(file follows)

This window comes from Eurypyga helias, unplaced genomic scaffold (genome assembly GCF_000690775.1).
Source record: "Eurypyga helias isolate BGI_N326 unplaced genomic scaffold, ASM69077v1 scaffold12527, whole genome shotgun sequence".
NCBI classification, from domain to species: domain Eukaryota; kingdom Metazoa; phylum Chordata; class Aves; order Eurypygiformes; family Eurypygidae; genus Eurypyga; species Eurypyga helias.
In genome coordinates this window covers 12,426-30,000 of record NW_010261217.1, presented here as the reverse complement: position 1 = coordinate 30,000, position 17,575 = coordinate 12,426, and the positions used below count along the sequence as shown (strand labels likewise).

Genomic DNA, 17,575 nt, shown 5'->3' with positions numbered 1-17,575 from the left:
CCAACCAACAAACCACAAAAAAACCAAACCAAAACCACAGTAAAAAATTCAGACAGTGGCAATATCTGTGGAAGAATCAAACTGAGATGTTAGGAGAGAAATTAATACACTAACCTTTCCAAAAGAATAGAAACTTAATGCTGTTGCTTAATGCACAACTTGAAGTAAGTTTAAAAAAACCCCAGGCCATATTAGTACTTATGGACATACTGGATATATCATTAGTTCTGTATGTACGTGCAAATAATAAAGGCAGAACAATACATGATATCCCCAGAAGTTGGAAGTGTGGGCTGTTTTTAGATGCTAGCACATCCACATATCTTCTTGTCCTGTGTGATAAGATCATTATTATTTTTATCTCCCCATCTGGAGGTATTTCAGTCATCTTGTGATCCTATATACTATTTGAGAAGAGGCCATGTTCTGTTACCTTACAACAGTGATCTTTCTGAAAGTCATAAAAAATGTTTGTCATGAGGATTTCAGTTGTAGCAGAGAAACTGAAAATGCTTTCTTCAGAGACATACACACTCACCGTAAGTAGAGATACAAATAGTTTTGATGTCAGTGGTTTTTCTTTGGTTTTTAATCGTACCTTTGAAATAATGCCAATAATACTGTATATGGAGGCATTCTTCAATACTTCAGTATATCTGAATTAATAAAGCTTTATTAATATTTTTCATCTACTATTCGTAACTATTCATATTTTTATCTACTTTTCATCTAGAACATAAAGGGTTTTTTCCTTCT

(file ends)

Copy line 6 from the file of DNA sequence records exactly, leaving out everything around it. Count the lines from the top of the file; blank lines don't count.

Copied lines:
CCAACCAACAAACCACAAAAAAACCAAACCAAAACCACAGTAAAAAATTCAGACAGTGGCAATATCTGTGGAAGAATCAAACTGAGATGTTAGGAGAGAAATTAATACACTAACCTTTCCAAAAGAATAGAAACTTAATGCTGTTGCTTAATGCACAACTTGAAGTAAGTTTAAAAAAACCCCAGGCCATATTAGTACTTATGGACATACTGGATATATCATTAGTTCTGTATGTACGTGCAAATAATAAAGGCAGAACAATACATGATATCCCCAGAAGTTGGAAGTGTGGGCTGTTTTTAGATGCTAGCACATCCACATATCTTCTTGTCCTGTGTGATAAGATCATTATTATTTTTATCTCCCCATCTGGAGGTATTTCAGTCATCTTGTGATCCTATATACTATTTGAGAAGAGGCCATGTTCTGTTACCTTACAACAGTGATCTTTCTGAAAGTCATAAAAAATGTTTGTCATGAGGATTTCAGTTGTAGCAGAGAAACTGAAAATGCTTTCTTCAGAGACATACACACTCACCGTAAGTAGAGATACAAATAGTTTTGATGTCAGTGGTTTTTCTTTGGTTTTTAATCGTACCTTTGAAATAATGCCAATAATACTGTATATGGAGGCATTCTTCAATACTTCAGTATATCTGAATTAATAAAGCTTTATTAATATTTTTCATCTACTATTCGTAACTATTCATATTTTTATCTACTTTTCATCTAGAACATAAAGGGTTTTTTCCTTCT